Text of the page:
"In Alaska’s North Slope, the population of bowhead whales seems to be recovering. But that’s really not the coolest part of this Alaska Dispatch story. Instead, it’s this, noticed by Geoffry Gagnon"
"Bowheads seem to be recovering from the harvest of Yankee commercial
whaling from 1848 to 1915, which wiped out all but 1,000 or so animals.
Because the creatures can live longer than 200 years — a fact [Craig]
George discovered when he found an old stone harpoon point in a whale —
some of the bowheads alive today may have themselves dodged the barbed
steel points of the Yankee whalers."
To My Old Master, Colonel P.H. Anderson, Big Spring, Tennessee
Sir: I got your letter, and was glad to find that you had not forgotten Jourdon, and that you wanted me to come back and live with you again, promising to do better for me than anybody else can. I have often felt uneasy about you. I thought the Yankees would have hung you long before this, for harboring Rebs they found at your house. I suppose they never heard about your going to Colonel Martin's to kill the Union soldier that was left by his company in their stable. Although you shot at me twice before I left you, I did not want to hear of your being hurt, and am glad you are still living. It would do me good to go back to the dear old home again, and see Miss Mary and Miss Martha and Allen, Esther, Green, and Lee. Give my love to them all, and tell them I hope we will meet in the better world, if not in this. I would have gone back to see you all when I was working in the Nashville Hospital, but one of the neighbors told me that Henry intended to shoot me if he ever got a chance.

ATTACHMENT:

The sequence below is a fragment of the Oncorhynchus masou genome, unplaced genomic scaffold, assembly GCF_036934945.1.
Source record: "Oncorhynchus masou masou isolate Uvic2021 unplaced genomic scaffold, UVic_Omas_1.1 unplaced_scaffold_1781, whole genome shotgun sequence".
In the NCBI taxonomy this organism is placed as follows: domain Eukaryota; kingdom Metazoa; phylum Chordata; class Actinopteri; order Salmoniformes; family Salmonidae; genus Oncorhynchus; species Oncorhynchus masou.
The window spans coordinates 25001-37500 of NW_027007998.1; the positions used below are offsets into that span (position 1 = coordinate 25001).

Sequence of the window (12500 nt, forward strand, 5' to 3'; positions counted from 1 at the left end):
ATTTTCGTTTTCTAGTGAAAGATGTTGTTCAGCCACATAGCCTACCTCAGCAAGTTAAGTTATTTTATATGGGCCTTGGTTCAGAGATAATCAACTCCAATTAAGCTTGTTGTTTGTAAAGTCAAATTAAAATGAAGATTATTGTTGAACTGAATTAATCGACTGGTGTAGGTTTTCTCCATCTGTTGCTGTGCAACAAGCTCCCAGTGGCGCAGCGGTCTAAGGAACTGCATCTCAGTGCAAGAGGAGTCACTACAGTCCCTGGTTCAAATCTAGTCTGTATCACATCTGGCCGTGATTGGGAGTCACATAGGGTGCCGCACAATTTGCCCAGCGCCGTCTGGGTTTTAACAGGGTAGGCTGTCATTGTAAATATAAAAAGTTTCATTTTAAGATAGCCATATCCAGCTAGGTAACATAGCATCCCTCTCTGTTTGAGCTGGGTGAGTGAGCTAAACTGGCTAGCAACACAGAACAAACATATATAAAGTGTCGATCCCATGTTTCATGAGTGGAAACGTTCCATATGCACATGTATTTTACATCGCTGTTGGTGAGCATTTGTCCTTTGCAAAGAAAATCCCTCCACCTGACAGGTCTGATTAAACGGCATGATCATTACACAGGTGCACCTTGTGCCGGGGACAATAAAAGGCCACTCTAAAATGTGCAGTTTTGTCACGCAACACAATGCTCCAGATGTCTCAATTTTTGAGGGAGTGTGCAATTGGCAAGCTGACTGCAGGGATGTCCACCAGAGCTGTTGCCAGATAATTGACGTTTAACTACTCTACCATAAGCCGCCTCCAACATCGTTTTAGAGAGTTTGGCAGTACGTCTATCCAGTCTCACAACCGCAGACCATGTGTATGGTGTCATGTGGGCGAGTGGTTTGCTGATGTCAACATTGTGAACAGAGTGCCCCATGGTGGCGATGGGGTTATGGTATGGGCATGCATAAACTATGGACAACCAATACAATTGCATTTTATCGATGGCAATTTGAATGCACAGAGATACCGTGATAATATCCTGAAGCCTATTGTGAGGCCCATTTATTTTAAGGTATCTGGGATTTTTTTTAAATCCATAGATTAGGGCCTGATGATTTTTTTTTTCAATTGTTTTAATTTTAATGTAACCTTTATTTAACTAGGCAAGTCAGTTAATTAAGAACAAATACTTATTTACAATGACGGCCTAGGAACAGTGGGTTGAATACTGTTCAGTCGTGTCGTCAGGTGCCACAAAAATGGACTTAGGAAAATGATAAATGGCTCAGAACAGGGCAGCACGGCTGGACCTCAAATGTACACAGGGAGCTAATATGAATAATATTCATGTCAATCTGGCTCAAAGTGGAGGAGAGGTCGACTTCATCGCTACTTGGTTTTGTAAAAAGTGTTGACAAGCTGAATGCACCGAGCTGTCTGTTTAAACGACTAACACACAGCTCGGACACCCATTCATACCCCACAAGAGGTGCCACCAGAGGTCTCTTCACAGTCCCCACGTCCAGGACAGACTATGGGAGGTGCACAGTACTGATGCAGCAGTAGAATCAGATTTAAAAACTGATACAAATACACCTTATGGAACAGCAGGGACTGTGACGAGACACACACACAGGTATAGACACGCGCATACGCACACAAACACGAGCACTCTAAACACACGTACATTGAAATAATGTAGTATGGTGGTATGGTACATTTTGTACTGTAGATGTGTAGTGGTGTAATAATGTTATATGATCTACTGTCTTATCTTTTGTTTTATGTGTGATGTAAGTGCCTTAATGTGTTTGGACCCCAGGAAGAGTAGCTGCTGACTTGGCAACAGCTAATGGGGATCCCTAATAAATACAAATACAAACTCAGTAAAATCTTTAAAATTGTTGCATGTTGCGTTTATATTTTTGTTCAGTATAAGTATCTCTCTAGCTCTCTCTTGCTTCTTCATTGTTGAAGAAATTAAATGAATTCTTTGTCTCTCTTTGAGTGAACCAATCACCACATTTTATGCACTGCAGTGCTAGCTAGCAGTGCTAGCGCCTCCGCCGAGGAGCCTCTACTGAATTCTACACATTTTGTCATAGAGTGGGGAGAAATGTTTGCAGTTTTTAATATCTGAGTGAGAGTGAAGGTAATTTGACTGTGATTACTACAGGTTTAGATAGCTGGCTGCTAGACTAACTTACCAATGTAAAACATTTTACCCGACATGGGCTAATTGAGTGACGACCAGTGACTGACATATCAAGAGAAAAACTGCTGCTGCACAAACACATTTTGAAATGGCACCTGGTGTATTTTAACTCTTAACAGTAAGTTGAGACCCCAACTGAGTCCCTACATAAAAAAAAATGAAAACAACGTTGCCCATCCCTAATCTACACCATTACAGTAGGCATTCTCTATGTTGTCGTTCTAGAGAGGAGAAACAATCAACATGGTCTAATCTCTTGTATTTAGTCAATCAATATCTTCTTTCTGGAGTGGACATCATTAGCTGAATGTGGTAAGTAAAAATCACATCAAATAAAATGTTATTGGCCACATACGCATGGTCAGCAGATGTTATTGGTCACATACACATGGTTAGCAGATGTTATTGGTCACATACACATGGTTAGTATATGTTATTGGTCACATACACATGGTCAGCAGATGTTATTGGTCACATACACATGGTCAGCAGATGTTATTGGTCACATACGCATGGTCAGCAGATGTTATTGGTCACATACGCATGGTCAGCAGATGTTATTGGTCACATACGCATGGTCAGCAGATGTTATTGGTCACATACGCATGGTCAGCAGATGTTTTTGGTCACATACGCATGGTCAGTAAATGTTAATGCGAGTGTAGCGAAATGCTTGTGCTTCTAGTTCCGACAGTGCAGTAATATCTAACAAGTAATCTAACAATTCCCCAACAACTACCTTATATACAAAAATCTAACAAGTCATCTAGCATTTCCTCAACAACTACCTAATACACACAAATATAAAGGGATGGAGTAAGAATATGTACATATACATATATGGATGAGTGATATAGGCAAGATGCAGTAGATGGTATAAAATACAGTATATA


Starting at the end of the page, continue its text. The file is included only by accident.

I want to know particularly what the good chance is you propose to give me. I am doing tolerably well here. I get twenty-five dollars a month, with victuals and clothing; have a comfortable home for Mandy,—the folks call her Mrs. Anderson,—and the children—Milly, Jane, and Grundy—go to school and are learning well. The teacher says Grundy has a head for a preacher. They go to Sunday school, and Mandy and me attend church regularly. We are kindly treated. Sometimes we overhear others saying, "Them colored people were slaves" down in Tennessee. The children feel hurt when they hear such remarks; but I tell them it was no disgrace in Tennessee to belong to Colonel Anderson. Many darkeys would have been proud, as I used to be, to call you master. Now if you will write and say what wages you will give me, I will be better able to decide whether it would be to my advantage to move back again.